Hydraulic tracer studies are frequently used to estimate wetland residence time distributions (RTDs) and ultimately pollutant removal. However, there is no consensus on how to analyse these data. We set out to (i) review the different methods used and (ii) use simulations to explore how the data analysis method influences the quantification of wetland hydraulics and pollutant removal. The results showed that the method influences the water dispersion (N) most strongly and the removal least strongly. The influence increased with decreasing effective volume ratio (e) and N, indicating a greater effect of the method in wetlands with low effective volume and high dispersion. The method of moments with RTD truncation at 3 times the theoretical residence time (t(n)) and tracer background concentration produced the most dissimilar parameters. The most similar parameters values were those for gamma modelling and the method of moments with RTD truncation at tracer background concentration. For correct removal estimates, e was more important than N. However, the results from the literature review and simulations indicated that previously published articles may contain overestimated e and underestimated N values as a result of frequent RTD truncations at 3t(n), when using the method of moments. As a result, the removal rates may also be overestimated by as much as 14% compared to other truncation methods or modelling. Thus, it is recommended that wetland hydraulic tracer studies should use the same method, specifically, RTD truncation. We conclude that the choice of tracer data analysis method can greatly influence the quantifications of wetland hydraulics and removal rate.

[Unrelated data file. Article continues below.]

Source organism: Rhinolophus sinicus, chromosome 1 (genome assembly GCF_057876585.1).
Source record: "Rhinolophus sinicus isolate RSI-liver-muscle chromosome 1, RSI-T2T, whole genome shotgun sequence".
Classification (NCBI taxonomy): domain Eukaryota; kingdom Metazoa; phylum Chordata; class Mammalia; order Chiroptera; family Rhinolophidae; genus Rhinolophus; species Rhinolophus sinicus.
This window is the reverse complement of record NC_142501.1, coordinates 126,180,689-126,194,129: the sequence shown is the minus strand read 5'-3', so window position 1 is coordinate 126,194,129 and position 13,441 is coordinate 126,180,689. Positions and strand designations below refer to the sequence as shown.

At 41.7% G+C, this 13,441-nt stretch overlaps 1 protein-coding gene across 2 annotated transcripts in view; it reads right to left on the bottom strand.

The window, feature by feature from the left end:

• 26. Boström, U
    et al.
    Milberg, Per
    Linköping University, The Institute of Technology. Linköping University, Department of Physics, Chemistry and Biology, Ecology .
    Fogelfors, H
    Yield loss in spring-sown cereals related to the weed flora in the spring2003In: Weed science, ISSN 0043-1745, E-ISSN 1550-2759, Vol. 51, no 3, 418-424 p.Article in journal (Refereed)
    Abstract [en]

    Yield loss was related to weed species composition and density in permanent plots, recorded several weeks after sowing of spring cereals in southern Sweden. A range of agronomic situations was included by experimentally varying fertilizer application and sowing density in 33 field trials in different locations during 3 yr. Direct gradient analysis, using yield loss as the sole predictor, arranged weed community composition in the spring along a gradient of small to large yield losses. Yield loss could be explained, to some extent, by the species composition in the spring. Species associated with situations with large losses were hempnettle and wild radish, whereas several benign species were identified based on their association with lack of yield loss. The results suggest that possible predictive tools using spring species composition would be improved if they also considered soil type and seed rate. Some agronomically important weed species were not identified as associated with yield loss when assessed in terms of their abundance in the spring, which may limit the possibilities of basing management decisions on weed plant density in the spring.

  • 27. Carlsson, A.L.M.
    et al.